41. Oxidation Numbers • The sum of the oxidation numbers in a neutral compound is 0. • The sum of the oxidation numbers in a polyatomic ion is the charge on the ion.

  42. Oxidation Numbers click here

  43. SAMPLE EXERCISE 4.8 Determining Oxidation Numbers Determine the oxidation number of sulfur in each of the following: (a) H2S, (b) S8 , (c) SCl2, (d) Na2SO3, (e) SO42–. Solution Analyze: We are asked to determine the oxidation number of sulfur in two molecular species, in the elemental form, and in two ionic substances. Plan: In each species the sum of oxidation numbers of all the atoms must equal the charge on the species. We will use the rules outlined above to assign oxidation numbers. Solve:(a) When bonded to a nonmetal, hydrogen has an oxidation number of +1 (rule 3b). Because the H2S molecule is neutral, the sum of the oxidation numbers must equal zero (rule 4). Letting x equal the oxidation number of S, we have 2(+1) + x = 0. Thus, S has an oxidation number of –2. (b) Because this is an elemental form of sulfur, the oxidation number of S is 0 (rule 1). (c) Because this is a binary compound, we expect chlorine to have an oxidation number of –1 (rule 3c). The sum of the oxidation numbers must equal zero (rule 4). Letting x equal the oxidation number of S, we have x + 2(–1) = 0. Consequently, the oxidation number of S must be+2. (d) Sodium, an alkali metal, always has an oxidation number of +1 in its compounds (rule 2). Oxygen has a common oxidation state of –2 (rule 3a). Letting x equal the oxidation number of S, we have 2(+1) + x + 3(–2) = 0. Therefore, the oxidation number of S in this compound is +4 (e) The oxidation state of O is –2 (rule 3a). The sum of the oxidation numbers equals –2, the net charge of the SO42– ion (rule 4). Thus, we have x + 4(–2) = –2. From this relation we conclude that the oxidation number of S in this ion is +6.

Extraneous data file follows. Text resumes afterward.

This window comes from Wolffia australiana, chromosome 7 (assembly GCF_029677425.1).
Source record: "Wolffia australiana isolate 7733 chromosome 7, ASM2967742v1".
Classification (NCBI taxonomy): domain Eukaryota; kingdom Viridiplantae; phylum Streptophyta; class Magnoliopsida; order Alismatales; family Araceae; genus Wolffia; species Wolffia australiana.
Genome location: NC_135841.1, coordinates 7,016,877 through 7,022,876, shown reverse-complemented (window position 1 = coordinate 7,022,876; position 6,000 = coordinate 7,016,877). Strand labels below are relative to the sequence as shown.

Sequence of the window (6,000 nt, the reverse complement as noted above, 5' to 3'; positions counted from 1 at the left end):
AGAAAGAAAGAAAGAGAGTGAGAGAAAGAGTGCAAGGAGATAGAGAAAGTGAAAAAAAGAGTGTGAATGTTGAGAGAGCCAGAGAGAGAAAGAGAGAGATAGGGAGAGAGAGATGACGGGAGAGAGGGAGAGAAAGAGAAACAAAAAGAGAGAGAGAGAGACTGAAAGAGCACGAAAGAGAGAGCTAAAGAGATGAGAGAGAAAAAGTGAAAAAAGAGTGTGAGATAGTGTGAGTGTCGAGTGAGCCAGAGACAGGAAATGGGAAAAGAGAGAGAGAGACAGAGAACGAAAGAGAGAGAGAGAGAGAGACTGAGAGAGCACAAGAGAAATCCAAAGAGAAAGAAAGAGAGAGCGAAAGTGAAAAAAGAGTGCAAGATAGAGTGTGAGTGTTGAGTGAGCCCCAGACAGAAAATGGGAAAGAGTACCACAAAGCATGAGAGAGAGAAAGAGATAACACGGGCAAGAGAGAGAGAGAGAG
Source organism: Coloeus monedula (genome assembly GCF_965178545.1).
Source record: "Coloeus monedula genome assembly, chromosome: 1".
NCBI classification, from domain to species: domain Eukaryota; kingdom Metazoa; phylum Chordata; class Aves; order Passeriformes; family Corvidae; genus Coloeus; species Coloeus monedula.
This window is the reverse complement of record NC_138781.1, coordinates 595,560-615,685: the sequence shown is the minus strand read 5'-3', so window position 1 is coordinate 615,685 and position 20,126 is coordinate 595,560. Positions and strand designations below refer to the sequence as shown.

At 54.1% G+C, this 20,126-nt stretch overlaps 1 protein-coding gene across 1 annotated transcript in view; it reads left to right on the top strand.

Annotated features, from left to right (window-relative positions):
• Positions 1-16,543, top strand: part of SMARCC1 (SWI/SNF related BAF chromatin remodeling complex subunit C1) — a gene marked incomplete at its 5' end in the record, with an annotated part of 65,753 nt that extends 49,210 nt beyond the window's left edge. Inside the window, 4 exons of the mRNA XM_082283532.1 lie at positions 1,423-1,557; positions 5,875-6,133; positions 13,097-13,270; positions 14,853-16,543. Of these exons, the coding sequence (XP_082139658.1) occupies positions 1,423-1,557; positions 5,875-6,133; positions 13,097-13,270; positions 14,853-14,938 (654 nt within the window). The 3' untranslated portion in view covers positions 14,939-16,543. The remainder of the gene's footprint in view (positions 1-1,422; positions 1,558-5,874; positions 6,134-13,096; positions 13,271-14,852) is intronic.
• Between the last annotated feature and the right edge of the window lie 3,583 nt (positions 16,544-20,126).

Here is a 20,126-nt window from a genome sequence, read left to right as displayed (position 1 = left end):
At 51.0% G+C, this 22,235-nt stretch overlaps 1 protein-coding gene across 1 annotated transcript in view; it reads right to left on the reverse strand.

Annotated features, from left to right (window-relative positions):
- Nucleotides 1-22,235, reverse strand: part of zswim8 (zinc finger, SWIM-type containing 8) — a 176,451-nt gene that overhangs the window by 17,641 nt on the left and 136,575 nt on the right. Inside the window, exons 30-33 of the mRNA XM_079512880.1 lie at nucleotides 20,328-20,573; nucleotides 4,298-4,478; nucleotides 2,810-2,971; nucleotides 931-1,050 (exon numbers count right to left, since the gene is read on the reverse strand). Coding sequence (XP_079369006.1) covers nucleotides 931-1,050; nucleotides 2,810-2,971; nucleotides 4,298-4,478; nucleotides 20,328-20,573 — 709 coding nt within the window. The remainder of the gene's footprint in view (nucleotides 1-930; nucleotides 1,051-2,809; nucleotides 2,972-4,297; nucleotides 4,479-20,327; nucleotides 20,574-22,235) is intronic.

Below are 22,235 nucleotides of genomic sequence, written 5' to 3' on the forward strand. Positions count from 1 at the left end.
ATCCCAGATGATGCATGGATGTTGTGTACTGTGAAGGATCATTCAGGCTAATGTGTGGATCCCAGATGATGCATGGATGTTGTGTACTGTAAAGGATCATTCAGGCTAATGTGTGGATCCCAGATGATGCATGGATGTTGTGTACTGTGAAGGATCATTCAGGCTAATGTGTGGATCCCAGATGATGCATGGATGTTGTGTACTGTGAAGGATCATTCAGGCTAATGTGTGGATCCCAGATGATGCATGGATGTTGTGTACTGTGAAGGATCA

44. SAMPLE EXERCISE 4.8 continued Comment: These examples illustrate that the oxidation number of a given element depends on the compound in which it occurs. The oxidation numbers of sulfur, as seen in these examples, range from –2 to +6. PRACTICE EXERCISE What is the oxidation state of the boldfaced element in each of the following: (a) P2O5 , (b) NaH, (c) Cr2O7–2, (d) SnBr4, (e) BaO2? Answers:(a) +5, (b) –1, (c) +6, (d) +4, (e) –1

  45. Displacement Reactions • In displacement reactions, ions oxidize an element. • The ions, then, are reduced.

  46. Displacement Reactions In this reaction, silver ions oxidize copper metal. Cu (s) + 2 Ag+ (aq) Cu2+ (aq) + 2 Ag (s)

  47. Displacement Reactions The reverse reaction, however, does not occur. movie Cu2+ (aq) + 2 Ag (s)  Cu (s) + 2 Ag+ (aq) x

  48. Activity Series

  49. SAMPLE EXERCISE 4.9 Writing Molecular and Net Ionic Equations for Oxidation-Reduction Reactions Write the balanced molecular and net ionic equations for the reaction of aluminum with hydrobromic acid. Solve: The formulas of the given reactants are Al and HBr. The cation formed by Al is Al3+ and the anion from hydrobromic acid is Br–. Thus, the salt formed in the reaction is AlBr3. Writing the reactants and products and then balancing the equation gives this molecular equation: Both HBr and AlBr3 are soluble strong electrolytes. Thus, the complete ionic equation is Because Br – is a spectator ion, the net ionic equation is Solution Analyze: We must write two equations—molecular and net ionic—for the redox reaction between a metal and an acid. Plan: Metals react with acids to form salts and H2 gas. To write the balanced equations, we must write the chemical formulas for the two reactants and then determine the formula of the salt. The salt is composed of the cation formed by the metal and the anion of the acid. Comment: The substance oxidized is the aluminum metal because its oxidation state changes from 0 in the metal to +3 in the cation, thereby increasing in oxidation number. The H+ is reduced because its oxidation state changes from +1 in the acid to 0 in H2.

  50. SAMPLE EXERCISE 4.9 continued PRACTICE EXERCISE (a) Write the balanced molecular and net ionic equations for the reaction between magnesium and cobalt(II) sulfate. (b) What is oxidized and what is reduced in the reaction?